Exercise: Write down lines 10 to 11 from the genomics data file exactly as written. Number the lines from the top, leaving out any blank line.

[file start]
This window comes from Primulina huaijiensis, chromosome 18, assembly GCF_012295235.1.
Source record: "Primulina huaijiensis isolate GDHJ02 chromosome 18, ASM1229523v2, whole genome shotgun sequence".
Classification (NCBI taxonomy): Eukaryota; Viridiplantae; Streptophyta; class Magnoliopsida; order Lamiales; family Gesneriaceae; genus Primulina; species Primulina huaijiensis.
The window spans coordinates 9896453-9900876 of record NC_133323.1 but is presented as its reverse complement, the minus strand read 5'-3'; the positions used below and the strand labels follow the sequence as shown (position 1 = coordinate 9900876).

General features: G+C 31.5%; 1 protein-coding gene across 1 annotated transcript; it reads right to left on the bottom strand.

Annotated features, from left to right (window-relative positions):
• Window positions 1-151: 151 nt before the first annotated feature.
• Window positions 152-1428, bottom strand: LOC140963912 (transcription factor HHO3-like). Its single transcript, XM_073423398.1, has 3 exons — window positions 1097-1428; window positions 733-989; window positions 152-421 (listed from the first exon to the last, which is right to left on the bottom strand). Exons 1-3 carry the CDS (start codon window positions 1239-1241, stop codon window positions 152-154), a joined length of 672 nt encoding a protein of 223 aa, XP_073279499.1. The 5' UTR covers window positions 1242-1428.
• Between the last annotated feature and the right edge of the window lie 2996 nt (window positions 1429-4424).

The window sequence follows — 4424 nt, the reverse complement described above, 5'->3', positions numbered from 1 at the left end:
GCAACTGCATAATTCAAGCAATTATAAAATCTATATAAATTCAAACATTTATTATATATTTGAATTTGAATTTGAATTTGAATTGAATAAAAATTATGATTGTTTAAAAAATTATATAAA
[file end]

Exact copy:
The window sequence follows — 4424 nt, the reverse complement described above, 5'->3', positions numbered from 1 at the left end:
GCAACTGCATAATTCAAGCAATTATAAAATCTATATAAATTCAAACATTTATTATATATTTGAATTTGAATTTGAATTTGAATTGAATAAAAATTATGATTGTTTAAAAAATTATATAAA